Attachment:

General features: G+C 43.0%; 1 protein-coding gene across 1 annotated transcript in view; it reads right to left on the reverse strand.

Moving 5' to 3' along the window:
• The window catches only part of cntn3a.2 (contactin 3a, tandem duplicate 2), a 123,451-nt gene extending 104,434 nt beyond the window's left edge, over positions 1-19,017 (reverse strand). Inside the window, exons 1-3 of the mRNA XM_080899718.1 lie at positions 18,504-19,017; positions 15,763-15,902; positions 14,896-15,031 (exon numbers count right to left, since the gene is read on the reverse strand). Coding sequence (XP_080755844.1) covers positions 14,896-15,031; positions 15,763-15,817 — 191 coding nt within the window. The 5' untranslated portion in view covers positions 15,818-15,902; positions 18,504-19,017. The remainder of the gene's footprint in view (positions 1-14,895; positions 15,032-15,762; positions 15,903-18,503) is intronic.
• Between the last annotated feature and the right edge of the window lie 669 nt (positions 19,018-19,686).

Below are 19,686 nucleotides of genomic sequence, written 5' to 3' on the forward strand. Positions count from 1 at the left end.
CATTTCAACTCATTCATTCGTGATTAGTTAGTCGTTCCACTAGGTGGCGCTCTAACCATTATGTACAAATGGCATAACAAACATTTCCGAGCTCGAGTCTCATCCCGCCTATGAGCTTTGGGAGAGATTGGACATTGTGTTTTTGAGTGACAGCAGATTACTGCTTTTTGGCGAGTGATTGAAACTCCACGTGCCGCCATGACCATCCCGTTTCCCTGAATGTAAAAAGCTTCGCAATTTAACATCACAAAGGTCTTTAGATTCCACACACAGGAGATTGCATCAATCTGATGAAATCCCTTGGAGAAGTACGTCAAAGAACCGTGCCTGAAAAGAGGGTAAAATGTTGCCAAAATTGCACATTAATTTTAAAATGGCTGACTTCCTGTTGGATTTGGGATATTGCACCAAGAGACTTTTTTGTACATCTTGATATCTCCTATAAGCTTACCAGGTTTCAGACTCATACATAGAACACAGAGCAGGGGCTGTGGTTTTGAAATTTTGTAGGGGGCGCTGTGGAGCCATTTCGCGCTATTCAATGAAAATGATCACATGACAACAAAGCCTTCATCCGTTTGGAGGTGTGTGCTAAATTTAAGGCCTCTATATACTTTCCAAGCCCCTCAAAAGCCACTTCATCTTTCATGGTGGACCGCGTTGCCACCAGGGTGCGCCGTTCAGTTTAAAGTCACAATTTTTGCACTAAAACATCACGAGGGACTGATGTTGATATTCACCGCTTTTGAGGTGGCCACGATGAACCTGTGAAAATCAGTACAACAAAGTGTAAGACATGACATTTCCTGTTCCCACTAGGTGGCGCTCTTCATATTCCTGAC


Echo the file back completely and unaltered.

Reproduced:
General features: G+C 43.0%; 1 protein-coding gene across 1 annotated transcript in view; it reads right to left on the reverse strand.

Moving 5' to 3' along the window:
• The window catches only part of cntn3a.2 (contactin 3a, tandem duplicate 2), a 123,451-nt gene extending 104,434 nt beyond the window's left edge, over positions 1-19,017 (reverse strand). Inside the window, exons 1-3 of the mRNA XM_080899718.1 lie at positions 18,504-19,017; positions 15,763-15,902; positions 14,896-15,031 (exon numbers count right to left, since the gene is read on the reverse strand). Coding sequence (XP_080755844.1) covers positions 14,896-15,031; positions 15,763-15,817 — 191 coding nt within the window. The 5' untranslated portion in view covers positions 15,818-15,902; positions 18,504-19,017. The remainder of the gene's footprint in view (positions 1-14,895; positions 15,032-15,762; positions 15,903-18,503) is intronic.
• Between the last annotated feature and the right edge of the window lie 669 nt (positions 19,018-19,686).

Below are 19,686 nucleotides of genomic sequence, written 5' to 3' on the forward strand. Positions count from 1 at the left end.
CATTTCAACTCATTCATTCGTGATTAGTTAGTCGTTCCACTAGGTGGCGCTCTAACCATTATGTACAAATGGCATAACAAACATTTCCGAGCTCGAGTCTCATCCCGCCTATGAGCTTTGGGAGAGATTGGACATTGTGTTTTTGAGTGACAGCAGATTACTGCTTTTTGGCGAGTGATTGAAACTCCACGTGCCGCCATGACCATCCCGTTTCCCTGAATGTAAAAAGCTTCGCAATTTAACATCACAAAGGTCTTTAGATTCCACACACAGGAGATTGCATCAATCTGATGAAATCCCTTGGAGAAGTACGTCAAAGAACCGTGCCTGAAAAGAGGGTAAAATGTTGCCAAAATTGCACATTAATTTTAAAATGGCTGACTTCCTGTTGGATTTGGGATATTGCACCAAGAGACTTTTTTGTACATCTTGATATCTCCTATAAGCTTACCAGGTTTCAGACTCATACATAGAACACAGAGCAGGGGCTGTGGTTTTGAAATTTTGTAGGGGGCGCTGTGGAGCCATTTCGCGCTATTCAATGAAAATGATCACATGACAACAAAGCCTTCATCCGTTTGGAGGTGTGTGCTAAATTTAAGGCCTCTATATACTTTCCAAGCCCCTCAAAAGCCACTTCATCTTTCATGGTGGACCGCGTTGCCACCAGGGTGCGCCGTTCAGTTTAAAGTCACAATTTTTGCACTAAAACATCACGAGGGACTGATGTTGATATTCACCGCTTTTGAGGTGGCCACGATGAACCTGTGAAAATCAGTACAACAAAGTGTAAGACATGACATTTCCTGTTCCCACTAGGTGGCGCTCTTCATATTCCTGAC